This weekend, at a high profile “hackathon” in New York City, tech blog Food+Tech Connect and design thinking service Studio Industries will lead a 48-hour event designed to “re-engineer the future of food.”
Sponsored by Google, Chipotle, and Applegate Farms, the event is part of a growing trend of software engineers, food entrepreneurs, and angel investors that believe a properly “disruptive” information technology can revolutionize how food is produced, valued, and experienced. To promote the event, the organizers have solicited short editorials from selected food innovators to answer the question: “How might we use technology and design to hack a better future for dining?”
Taken together, the opinions and proposals in these essays raise some significant questions about what technology can achieve in the face of today’s food system problems. It also shines a light on a race to secure new capital and solutions geared towards the most elite eaters.
For example, Michiel Bakker, Director of Global Food Services for Google, claims that the company’s food service will set an inspiring example for corporations everywhere without ever discussing how Google Café’s model will transfer to employees who are not provided free meals. Serving 75,000 free meals a day throughout their worldwide offices, the Google Café is a significant departure from the untraceable cafeteria food of old flexing buying power to support new markets for alternative agricultural products. Private pockets of healthy and environmentally conscious eateries for corporate employees target the population least vulnerable to chronic problems of a diet heavily marketed and subsidized by policies and large agribusinesses.
On a similar note, Alex Lorton, cofounder of Cater2.me, which facilitates lunch service for corporations suggests the future of hacking food is improving preference algorithms, just like how Amazon tracks buying habits and makes suggestions of what to purchase next. The value of this potential technology could be matching the demand of an environmentally conscious eater to a particular farm or restaurant, but is equally likely to be used as tool for the most powerful food providers. Just as Amazon has been known to steer buyers away from certain content providers that don’t agree with its policies, Lorton’s preference algorithm can help the distributors guide eaters to their product over a chosen competitor, hardly a disruptive technology to reform corporate consolidation of the food industry.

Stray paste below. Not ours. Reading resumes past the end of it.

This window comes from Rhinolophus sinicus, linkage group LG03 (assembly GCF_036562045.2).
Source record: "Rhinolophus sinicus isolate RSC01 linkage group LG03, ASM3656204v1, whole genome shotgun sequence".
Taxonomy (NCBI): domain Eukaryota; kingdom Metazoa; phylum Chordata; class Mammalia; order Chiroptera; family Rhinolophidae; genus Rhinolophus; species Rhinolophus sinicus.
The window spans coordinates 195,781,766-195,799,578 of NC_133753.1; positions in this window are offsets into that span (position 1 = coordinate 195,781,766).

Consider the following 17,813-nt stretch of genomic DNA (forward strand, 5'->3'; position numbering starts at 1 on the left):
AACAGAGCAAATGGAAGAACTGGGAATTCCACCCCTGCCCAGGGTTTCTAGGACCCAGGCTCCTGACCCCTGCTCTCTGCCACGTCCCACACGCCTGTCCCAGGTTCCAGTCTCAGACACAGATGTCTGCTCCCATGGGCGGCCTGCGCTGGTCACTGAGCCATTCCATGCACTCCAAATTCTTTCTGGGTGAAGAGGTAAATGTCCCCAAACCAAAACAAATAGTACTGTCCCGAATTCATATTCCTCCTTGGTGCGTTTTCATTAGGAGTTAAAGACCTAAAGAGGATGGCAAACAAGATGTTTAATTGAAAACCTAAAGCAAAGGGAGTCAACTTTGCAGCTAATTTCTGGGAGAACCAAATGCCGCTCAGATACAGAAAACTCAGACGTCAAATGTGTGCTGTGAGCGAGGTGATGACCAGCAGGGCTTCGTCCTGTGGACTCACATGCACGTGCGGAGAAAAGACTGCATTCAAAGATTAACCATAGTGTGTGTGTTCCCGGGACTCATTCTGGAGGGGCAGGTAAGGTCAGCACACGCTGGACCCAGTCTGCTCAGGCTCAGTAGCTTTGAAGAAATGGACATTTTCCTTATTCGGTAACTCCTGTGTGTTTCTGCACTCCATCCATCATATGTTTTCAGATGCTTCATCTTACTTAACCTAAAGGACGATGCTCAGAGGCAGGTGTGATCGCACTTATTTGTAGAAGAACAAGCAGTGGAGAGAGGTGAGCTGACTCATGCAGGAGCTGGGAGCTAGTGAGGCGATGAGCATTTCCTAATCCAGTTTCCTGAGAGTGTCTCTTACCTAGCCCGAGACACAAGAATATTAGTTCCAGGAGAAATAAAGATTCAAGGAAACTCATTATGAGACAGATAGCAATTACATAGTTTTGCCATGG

Joanne Wilson, an angel investor, clearly identifies the profit motives behind the explosion of tech and food startups. She begins her editorial by highlighting OpenTable, the online reservation service (bought by Priceline.com for $2.6 billion) and its controversial offspring, Resly, a service that allows users to auction off reservations to high end restaurants. Wilson is most intrigued, however, by KitchenSurfing, a clearinghouse for private chefs for hire so that you can “have a chef over and tweet it out to the world with pictures of your amazing meal.” Wilson’s editorial is frank in its attention to the potential new capital. Rather than promise food system change, Wilson cuts to the chase: Technology meets dining where there is cash to be made.